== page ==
Alliance Aviation Services says it plans to add to its Fokker fleet with the purchase of five more of the out-of-production aircraft from Switzerland-based Helvetic Airways.
The deal for five Fokker 100s and all of Helvetic Airways’ spare engines, parts and tooling was announced on Wednesday.
Alliance Aviation Services, already the world’s largest operator of Fokker aircraft, said the acquisition would extend the economic life of its fleet and “reduce future capital expenditure requirements by securing low cost major components”.
Further, it would also reinforce the company’s position as the largest supplier of engines and spare parts outside of Fokker.
The acquisition built on the purchase of 21 Fokker aircraft from Austrian Airlines in December 2015 and ensured the company had the capacity to take advantage of new opportunities in contract aviation and wet lease services.
“Since the 2015 fleet purchase, we have increased our operational fleet by 11 aircraft to meet the needs of a resurgent resources sector, satisfy the demand for wet-lease services and service the growing opportunities within the tourism sector,” Alliance Aviation Services managing director Scott McMillan said in a regulatory filing to the Australian Securities Exchange (ASX).
“We have also successfully on-sold several of the Austrian fleet as well establishing ongoing engine leases and we continue to sell increasing amounts of spare parts to all the major Fokker operators in the southern hemisphere.”
McMillan said the five Helvetic Airways Fokker 100s were in excellent condition and operating revenue services in Europe.
At December 31 2018, Alliance Aviation Services’ fleet consisted of five Fokker 50s, 10 Fokker 70 and 23 Fokker 100 aircraft.
The regional, charter and fly-in/fly-out (FIFO) operator has said previously it expected to increase the fleet to 44 aircraft by the end of calendar 2019, with an additional two Fokker 100s and four Fokker 70s.
The terms of the deal were not disclosed.
Helvetic Airways recently retired its last Fokker 100 from service. It farewelled the type with a special scenic flight around Switzerland on June 14 2019. The Dutch-built Fokkers were part of Helvetic Airways’ operations for 15 years.
“In all the years in which they have been in service with us, our Fokker 100s have proudly carried the Swiss national colours to all corners of Europe,” said Captain Simon Schatzmann, who was in the flight deck for a special farewell. “So it’s a very emotional moment to say farewell today to this icon of Swiss aviation.”
Helvetic Airways has moved to an all-Embraer fleet of E190-E1 regional jets and planned to add E190-E2s later in 2019.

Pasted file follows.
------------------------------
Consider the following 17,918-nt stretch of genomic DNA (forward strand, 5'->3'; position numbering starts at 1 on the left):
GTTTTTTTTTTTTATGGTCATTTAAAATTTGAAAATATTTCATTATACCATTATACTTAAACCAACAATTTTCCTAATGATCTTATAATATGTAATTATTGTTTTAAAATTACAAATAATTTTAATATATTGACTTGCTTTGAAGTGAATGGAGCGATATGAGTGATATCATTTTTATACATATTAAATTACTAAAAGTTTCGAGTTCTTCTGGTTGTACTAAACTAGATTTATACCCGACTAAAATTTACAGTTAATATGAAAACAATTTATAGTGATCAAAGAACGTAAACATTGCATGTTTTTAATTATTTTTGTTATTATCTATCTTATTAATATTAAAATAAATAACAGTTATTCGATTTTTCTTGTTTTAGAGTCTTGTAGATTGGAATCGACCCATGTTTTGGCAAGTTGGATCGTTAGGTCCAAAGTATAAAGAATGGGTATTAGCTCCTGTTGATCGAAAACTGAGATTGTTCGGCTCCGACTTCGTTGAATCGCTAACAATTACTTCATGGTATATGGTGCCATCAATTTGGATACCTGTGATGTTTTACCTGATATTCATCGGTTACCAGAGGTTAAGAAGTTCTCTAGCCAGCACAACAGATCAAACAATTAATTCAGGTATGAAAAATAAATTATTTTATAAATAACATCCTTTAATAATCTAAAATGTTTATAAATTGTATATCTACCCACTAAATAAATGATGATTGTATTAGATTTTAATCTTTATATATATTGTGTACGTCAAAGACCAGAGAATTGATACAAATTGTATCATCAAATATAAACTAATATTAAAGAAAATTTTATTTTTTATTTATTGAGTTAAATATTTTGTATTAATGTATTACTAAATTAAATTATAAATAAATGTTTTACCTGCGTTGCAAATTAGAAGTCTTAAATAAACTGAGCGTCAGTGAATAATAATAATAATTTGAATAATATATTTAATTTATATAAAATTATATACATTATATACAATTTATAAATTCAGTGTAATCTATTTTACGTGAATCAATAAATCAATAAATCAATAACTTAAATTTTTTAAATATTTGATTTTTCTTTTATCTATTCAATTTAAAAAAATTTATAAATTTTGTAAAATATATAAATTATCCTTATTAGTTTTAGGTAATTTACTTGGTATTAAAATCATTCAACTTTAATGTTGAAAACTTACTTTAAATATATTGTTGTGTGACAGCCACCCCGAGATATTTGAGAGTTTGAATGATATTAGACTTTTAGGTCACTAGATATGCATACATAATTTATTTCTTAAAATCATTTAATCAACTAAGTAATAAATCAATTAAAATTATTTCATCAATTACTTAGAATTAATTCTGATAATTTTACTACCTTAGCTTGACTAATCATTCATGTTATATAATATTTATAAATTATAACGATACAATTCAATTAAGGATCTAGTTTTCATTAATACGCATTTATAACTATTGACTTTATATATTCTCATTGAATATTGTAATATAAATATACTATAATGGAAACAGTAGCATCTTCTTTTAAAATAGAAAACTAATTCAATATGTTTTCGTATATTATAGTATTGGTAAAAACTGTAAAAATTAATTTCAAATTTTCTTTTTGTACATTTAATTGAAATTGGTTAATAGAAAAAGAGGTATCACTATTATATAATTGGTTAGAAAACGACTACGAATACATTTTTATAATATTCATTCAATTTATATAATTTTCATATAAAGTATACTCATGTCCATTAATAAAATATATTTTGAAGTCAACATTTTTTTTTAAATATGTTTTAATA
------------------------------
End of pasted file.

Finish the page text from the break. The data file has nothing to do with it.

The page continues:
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In recent years, Alliance has made significant strides in broadening its operations from fly-in/fly-out (FIFO) work to boost revenue in areas such as tourism, aircraft sales, wet and dry leasing and spare parts sales.
That has led to a significant increase in flying hours and fleet growth, as the company commenced regular public transport (RPT) flights in regional Queensland which are sold as Virgin Australia codeshare services, signed contracts with United States tour operator Tauck and Japanese travel company JTB.
Alliance has also strengthened its position in the FIFO market through a partnership with Virgin Australia that received Australian Competition and Consumer Commission (ACCC) approval in May 2017.
In late June, Alliance Aviation Services said it expected profit before tax for 2018/19 to be “in excess of $32.5 million”.
The result would be a 25 per cent increase on the prior year and the best in the company’s 17-year history.
Alliance Aviation Services chief executive Lee Schofield said the anticipated bumper profit reflected the company’s successful diversification strategy.
“We now have four different flying categories (contract – mining and tourism, charter, wet lease and scheduled airline services) and operate regularly to over 50 destinations,” Schofield said in a regulatory filing to the ASX on June 20.
On February 1, Qantas announced it had bought a 19.9 per cent stake in Alliance Aviation Services and signalled its intention to seek Australian Competition and Consumer Commission (ACCC) approval to increase that shareholding over time to eventually become the majority owner.
The ACCC was reviewing the deal.